This release was a closed beta, and things are subject to change, namely the community, but all has been considered in this review.

There are plenty of quests to finish, people to meet, and NPCs to stare at. The game is fun as a casual game, a good time killer. The music is nice and relaxing, though the sound effects can be taken down a notch. The game is extremely pretty, and if you like the super cute anime style, this may be the game for you.

Wednesday, April 1, 2009

Perfect World International

Name: Perfect World International
Publisher: Perfect World Entertainment
Genre: Fantasy RPG
Price: Free, Cash Shop
Visual: 25/30
Audio: 15/30
Fun: 4/20
Community: 17/20
Final score: 61/100

Perfect World International, the North American localization of Perfect World Online, is a high fantasy RPG by Perfect World Entertainment. It boasts beautiful graphics and a high level of character customization.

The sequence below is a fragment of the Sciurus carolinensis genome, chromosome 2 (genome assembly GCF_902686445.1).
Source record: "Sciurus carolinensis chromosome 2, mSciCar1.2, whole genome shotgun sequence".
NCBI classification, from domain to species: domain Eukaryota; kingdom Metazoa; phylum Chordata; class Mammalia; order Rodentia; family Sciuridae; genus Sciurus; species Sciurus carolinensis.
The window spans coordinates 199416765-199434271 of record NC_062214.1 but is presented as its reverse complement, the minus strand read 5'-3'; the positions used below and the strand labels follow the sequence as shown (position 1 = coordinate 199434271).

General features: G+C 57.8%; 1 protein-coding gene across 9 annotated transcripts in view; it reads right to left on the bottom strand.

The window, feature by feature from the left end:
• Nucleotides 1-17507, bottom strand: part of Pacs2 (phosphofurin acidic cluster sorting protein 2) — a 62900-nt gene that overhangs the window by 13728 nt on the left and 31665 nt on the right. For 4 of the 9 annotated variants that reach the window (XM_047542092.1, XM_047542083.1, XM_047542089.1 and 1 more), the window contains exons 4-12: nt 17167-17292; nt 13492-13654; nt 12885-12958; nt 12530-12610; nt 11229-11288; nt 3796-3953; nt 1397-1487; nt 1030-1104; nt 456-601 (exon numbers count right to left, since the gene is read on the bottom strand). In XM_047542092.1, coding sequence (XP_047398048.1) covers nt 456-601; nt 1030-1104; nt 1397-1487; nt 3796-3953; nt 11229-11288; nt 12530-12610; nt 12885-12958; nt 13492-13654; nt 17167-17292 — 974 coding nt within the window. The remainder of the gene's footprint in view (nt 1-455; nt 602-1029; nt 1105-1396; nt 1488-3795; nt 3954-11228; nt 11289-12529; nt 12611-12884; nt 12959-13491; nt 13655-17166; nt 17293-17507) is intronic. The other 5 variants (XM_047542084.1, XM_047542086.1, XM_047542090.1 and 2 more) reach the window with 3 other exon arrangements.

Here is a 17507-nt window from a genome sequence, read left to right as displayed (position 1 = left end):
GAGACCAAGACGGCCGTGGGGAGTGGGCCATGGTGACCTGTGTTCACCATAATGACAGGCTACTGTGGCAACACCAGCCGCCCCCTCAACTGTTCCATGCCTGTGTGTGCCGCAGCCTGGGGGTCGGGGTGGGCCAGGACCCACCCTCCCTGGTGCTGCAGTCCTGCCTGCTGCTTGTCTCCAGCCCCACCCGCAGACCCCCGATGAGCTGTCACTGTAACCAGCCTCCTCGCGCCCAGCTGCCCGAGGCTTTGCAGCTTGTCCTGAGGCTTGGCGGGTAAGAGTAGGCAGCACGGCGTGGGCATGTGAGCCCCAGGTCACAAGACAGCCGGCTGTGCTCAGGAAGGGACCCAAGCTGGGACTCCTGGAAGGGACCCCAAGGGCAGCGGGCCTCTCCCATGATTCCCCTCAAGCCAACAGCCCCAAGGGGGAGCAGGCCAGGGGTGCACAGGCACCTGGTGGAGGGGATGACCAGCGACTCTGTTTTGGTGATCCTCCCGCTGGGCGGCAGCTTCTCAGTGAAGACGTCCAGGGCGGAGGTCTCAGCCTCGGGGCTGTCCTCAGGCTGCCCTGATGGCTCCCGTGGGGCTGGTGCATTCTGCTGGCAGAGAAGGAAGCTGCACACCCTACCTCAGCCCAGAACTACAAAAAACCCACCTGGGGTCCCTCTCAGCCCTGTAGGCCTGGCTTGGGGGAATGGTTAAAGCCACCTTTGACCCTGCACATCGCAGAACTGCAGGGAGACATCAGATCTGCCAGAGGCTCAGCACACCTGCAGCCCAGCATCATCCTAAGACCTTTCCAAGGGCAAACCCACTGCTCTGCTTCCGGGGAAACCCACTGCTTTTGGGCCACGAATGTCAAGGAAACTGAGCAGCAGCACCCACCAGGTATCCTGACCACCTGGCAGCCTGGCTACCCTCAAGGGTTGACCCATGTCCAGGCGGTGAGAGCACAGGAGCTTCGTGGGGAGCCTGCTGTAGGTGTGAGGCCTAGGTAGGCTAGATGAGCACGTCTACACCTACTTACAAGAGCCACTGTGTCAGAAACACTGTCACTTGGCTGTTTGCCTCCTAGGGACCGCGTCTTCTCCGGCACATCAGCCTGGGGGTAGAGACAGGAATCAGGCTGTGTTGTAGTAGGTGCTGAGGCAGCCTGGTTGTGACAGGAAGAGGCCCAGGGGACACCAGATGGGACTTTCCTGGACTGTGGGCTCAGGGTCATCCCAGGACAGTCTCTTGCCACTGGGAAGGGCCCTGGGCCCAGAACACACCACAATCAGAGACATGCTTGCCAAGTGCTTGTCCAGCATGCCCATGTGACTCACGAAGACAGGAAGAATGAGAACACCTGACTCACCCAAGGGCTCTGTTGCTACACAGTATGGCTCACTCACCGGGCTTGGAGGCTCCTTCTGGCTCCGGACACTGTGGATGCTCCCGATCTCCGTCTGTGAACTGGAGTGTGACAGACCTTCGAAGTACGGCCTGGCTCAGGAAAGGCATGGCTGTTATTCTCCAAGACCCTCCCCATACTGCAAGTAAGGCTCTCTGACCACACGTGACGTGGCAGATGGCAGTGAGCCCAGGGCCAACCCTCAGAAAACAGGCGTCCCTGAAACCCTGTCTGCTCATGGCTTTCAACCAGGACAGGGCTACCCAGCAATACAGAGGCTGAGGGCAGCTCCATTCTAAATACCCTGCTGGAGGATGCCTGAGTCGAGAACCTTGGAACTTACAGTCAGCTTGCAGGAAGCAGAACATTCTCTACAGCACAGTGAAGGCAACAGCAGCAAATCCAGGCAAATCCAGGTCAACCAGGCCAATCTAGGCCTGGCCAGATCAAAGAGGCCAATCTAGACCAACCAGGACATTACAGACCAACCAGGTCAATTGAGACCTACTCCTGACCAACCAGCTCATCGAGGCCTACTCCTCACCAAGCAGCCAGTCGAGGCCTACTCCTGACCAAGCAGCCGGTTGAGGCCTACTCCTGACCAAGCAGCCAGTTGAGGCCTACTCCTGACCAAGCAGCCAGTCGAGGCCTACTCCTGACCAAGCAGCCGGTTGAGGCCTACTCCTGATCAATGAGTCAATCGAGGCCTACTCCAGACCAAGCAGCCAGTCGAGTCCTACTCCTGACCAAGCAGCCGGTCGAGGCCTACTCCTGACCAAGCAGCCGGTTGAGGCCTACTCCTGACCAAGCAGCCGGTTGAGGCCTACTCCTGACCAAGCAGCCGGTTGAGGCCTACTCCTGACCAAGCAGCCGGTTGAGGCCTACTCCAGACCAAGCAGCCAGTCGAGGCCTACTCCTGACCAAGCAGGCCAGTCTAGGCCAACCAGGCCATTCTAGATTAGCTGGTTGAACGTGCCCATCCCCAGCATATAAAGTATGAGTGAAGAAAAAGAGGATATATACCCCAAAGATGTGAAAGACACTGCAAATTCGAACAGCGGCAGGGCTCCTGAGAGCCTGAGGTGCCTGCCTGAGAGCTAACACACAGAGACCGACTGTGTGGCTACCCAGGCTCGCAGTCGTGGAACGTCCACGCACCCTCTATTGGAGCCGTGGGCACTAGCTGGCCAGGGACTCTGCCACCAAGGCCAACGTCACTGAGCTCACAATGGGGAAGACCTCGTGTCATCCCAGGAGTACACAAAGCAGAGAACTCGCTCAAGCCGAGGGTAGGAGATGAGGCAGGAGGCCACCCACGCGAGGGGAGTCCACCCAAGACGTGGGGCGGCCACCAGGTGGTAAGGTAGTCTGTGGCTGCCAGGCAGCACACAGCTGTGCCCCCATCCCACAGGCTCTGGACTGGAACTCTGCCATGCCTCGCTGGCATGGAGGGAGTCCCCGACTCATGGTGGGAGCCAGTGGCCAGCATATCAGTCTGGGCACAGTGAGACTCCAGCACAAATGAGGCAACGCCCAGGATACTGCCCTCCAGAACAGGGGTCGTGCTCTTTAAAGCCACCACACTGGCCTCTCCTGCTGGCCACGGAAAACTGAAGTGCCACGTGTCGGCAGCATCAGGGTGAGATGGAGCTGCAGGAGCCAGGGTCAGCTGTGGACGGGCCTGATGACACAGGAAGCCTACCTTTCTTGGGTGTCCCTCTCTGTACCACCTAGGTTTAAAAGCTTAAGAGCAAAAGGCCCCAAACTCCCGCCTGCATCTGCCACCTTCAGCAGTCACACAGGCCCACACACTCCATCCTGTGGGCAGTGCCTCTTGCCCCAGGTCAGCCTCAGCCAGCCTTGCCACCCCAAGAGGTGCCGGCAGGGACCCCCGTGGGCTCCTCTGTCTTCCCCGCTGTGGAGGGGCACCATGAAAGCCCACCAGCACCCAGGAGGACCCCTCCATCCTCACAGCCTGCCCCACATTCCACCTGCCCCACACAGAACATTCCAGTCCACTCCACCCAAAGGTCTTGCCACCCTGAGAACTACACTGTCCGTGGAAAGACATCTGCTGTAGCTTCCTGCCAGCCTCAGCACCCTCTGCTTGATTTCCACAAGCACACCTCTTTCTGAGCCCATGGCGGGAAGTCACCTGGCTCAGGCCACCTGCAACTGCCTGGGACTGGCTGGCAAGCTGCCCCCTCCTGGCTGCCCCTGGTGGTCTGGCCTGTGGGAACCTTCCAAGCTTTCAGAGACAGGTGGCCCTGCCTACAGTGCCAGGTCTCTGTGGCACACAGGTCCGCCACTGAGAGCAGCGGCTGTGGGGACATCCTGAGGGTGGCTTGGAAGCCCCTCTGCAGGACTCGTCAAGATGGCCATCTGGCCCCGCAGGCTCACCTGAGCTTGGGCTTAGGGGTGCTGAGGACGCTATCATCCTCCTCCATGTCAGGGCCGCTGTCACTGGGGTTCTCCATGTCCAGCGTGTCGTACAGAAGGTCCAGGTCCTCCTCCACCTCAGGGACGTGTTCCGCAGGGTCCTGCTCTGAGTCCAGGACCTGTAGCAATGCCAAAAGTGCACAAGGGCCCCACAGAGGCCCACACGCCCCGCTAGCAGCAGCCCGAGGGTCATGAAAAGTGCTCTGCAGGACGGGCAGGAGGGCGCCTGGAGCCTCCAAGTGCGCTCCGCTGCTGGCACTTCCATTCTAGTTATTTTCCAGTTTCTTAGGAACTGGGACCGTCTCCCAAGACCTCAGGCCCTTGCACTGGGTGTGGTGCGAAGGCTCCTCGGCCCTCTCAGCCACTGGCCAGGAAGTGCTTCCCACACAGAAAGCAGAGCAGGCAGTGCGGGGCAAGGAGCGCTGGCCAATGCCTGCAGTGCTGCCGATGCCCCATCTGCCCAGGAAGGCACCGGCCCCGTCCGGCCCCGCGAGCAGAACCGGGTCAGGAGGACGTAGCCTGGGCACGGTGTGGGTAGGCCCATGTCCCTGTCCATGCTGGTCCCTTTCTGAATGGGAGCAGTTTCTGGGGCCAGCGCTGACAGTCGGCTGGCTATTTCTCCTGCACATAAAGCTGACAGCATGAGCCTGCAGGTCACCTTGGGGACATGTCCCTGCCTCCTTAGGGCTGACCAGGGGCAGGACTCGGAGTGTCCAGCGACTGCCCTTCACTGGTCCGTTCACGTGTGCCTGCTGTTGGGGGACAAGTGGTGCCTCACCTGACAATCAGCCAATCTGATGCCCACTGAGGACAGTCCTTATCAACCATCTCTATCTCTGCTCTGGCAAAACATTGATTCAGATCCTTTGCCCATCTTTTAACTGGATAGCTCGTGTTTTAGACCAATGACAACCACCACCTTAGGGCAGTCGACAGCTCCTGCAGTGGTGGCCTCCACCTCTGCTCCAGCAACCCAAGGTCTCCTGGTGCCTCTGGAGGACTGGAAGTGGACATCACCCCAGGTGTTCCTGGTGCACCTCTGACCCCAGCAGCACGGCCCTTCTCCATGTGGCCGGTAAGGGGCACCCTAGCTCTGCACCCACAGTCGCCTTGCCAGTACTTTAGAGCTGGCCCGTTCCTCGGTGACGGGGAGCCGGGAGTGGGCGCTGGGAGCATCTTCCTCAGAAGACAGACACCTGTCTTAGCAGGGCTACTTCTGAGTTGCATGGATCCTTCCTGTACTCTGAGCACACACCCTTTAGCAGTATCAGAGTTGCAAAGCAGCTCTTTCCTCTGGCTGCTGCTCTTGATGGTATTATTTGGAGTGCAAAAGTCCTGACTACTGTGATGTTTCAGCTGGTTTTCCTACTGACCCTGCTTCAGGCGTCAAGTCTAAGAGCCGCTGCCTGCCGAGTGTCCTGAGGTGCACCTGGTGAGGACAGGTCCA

The game doesn’t disappoint in that aspect. When making my character, I was amazed at the absurd level of appearance customization. Open up the advanced tab, and you can adjust the smallest detail to whatever level you want. It isn’t hard to make an absolutely beautiful character, or a terribly horrifying one.

Sadly, customization is pretty much limited to your appearance. Your class is dependent on your race. Want to be an archer? You HAVE to be an elf. Fighter? You’ve got to be a human or “untamed”, which looks kind of like a beast.

Gameplay is nothing special. You can move with the WASD keys, which is a nice change from the “click to move” style gameplay. Otherwise, it’s pretty standard for an online RPG. Take some quests, kill some monsters, level up, take some quests, kill some monsters, level up, buy new armor, takes some quests…